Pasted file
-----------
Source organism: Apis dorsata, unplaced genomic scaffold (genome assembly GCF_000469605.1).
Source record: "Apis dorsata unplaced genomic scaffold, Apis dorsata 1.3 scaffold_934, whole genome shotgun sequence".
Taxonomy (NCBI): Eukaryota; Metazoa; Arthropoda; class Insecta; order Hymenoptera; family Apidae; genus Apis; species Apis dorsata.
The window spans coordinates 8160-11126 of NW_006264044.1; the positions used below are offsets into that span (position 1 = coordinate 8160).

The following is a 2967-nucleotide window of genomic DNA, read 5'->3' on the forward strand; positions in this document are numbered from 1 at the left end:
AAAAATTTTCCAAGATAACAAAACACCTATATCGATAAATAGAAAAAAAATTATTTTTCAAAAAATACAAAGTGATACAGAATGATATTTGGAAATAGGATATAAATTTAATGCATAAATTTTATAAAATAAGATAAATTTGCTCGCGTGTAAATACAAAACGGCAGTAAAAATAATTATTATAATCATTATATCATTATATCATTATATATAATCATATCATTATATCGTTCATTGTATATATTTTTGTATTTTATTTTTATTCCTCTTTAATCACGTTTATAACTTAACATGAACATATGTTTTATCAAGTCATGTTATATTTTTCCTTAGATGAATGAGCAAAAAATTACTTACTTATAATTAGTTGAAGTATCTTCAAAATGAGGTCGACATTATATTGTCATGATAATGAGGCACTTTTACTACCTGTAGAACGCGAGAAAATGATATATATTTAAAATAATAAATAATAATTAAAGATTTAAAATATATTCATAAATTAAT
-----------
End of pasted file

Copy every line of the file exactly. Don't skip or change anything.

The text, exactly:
Source organism: Apis dorsata, unplaced genomic scaffold (genome assembly GCF_000469605.1).
Source record: "Apis dorsata unplaced genomic scaffold, Apis dorsata 1.3 scaffold_934, whole genome shotgun sequence".
Taxonomy (NCBI): Eukaryota; Metazoa; Arthropoda; class Insecta; order Hymenoptera; family Apidae; genus Apis; species Apis dorsata.
The window spans coordinates 8160-11126 of NW_006264044.1; the positions used below are offsets into that span (position 1 = coordinate 8160).

The following is a 2967-nucleotide window of genomic DNA, read 5'->3' on the forward strand; positions in this document are numbered from 1 at the left end:
AAAAATTTTCCAAGATAACAAAACACCTATATCGATAAATAGAAAAAAAATTATTTTTCAAAAAATACAAAGTGATACAGAATGATATTTGGAAATAGGATATAAATTTAATGCATAAATTTTATAAAATAAGATAAATTTGCTCGCGTGTAAATACAAAACGGCAGTAAAAATAATTATTATAATCATTATATCATTATATCATTATATATAATCATATCATTATATCGTTCATTGTATATATTTTTGTATTTTATTTTTATTCCTCTTTAATCACGTTTATAACTTAACATGAACATATGTTTTATCAAGTCATGTTATATTTTTCCTTAGATGAATGAGCAAAAAATTACTTACTTATAATTAGTTGAAGTATCTTCAAAATGAGGTCGACATTATATTGTCATGATAATGAGGCACTTTTACTACCTGTAGAACGCGAGAAAATGATATATATTTAAAATAATAAATAATAATTAAAGATTTAAAATATATTCATAAATTAAT